Friday, January 05, 2007

All I really need to know I learned at my bird feeder

It's snowing again, and the bird feeder on my back deck is one of the busiest places in Woodland Park. As I sit at my computer, I can watch the feeder. Here's what I've learned:

+ Down is a great insulator. These finches and chickadees have plumped up to softball size in the snow.

+ Sometimes, you can find treasures in somebody else's castoffs. The most successful birds are the ones who perch on the floor under the feeder, waiting for seeds to rain down on them.

+ The big man doesn't always win. Scrub jays have a hard time perching on the feeder, where their tiniest relatives are at ease.

+ Several small meals are better than one large gorge-fest. (OK, hundreds of small meals.)

+ Black and white is an especially effective outfit in the snow - easy to see, jaunty, even.


Biker Betty said...

My favorites in the winter time are the Junco's. We get the grey & white and the beige & white. Where I live we usually only get the finch's, sparrow's, & junco's. Oh, and we do feed the squirrels and they don't cause any problems.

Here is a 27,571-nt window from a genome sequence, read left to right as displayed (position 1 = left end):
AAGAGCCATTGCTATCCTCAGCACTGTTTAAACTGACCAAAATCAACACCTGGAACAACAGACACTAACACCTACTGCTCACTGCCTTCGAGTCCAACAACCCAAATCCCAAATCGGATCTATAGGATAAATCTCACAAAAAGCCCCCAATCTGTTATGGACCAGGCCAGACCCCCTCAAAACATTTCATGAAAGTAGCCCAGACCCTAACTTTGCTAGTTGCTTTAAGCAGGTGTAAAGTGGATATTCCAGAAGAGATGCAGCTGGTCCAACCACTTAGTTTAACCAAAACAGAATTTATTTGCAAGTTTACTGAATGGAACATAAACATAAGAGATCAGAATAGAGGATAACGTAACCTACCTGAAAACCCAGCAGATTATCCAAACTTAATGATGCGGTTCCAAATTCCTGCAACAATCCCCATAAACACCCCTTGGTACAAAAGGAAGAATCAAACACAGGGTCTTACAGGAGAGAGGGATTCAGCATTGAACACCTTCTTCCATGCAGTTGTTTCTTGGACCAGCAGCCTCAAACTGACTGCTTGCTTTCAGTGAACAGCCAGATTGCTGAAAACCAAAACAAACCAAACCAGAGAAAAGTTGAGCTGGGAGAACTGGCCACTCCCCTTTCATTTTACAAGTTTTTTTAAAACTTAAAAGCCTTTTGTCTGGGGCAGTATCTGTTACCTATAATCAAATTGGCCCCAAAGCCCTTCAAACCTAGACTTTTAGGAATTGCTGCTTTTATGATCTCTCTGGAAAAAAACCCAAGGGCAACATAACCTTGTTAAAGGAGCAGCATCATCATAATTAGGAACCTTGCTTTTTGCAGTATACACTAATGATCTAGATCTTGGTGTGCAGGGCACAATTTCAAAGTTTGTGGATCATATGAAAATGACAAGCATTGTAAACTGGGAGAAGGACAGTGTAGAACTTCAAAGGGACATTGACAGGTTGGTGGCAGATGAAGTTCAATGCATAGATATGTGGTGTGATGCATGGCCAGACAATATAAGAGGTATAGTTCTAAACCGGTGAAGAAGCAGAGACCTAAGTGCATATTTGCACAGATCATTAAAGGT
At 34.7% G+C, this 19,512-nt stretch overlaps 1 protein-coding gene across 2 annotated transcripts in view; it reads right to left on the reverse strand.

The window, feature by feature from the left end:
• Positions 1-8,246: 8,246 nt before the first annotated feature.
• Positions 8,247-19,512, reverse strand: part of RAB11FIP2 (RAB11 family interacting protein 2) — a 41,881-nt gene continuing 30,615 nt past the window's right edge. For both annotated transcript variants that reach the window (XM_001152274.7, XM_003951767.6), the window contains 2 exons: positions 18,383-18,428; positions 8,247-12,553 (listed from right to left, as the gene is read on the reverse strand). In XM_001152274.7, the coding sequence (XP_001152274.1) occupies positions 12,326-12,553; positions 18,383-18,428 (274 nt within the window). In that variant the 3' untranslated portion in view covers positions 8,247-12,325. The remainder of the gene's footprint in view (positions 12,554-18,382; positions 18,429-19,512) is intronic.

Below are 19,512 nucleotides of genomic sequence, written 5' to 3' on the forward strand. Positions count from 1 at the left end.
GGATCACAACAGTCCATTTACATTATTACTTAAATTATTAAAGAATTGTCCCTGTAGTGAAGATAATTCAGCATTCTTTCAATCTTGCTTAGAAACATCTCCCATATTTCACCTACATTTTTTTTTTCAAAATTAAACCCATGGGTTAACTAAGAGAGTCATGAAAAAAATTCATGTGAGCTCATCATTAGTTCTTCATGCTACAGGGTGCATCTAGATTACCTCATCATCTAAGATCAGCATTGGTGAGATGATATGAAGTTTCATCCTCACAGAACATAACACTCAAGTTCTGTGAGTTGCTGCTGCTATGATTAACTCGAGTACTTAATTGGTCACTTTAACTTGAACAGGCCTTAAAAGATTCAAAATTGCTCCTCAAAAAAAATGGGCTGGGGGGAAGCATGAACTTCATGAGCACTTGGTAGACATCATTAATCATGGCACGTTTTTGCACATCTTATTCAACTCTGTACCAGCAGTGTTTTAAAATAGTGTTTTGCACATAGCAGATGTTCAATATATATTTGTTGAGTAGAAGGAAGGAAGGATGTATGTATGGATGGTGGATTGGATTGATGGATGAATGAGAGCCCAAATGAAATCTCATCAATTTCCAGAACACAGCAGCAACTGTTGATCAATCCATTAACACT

Also, I found for identifing bird the "Birds of Colorado - Field Guide" book to be the easiest to use. You look for birds by color and then they are listed smallest to biggest. I love it! It's great for novices like me.

Zen said...

For those that might not know, the bird at Deb's feeder is a Dark Eyed Junco (Junco hyemalis).

As Betty mentioned, Stan Tekiela's "Birds of Colorado" Field Guide is an excellent, very handy, very useable photo field guide.

For the very best illustrative field guides, check out the work of David Sibley at

For those who prefer a software solution, be sure to check out Thayer's "Birds of Colorado", a most excellent software package that includes 287 bird species found in Colorado. You'll find photos, videos, recordings of BIRD SONGS for each species, range maps and more.

Here are some links to check out as well...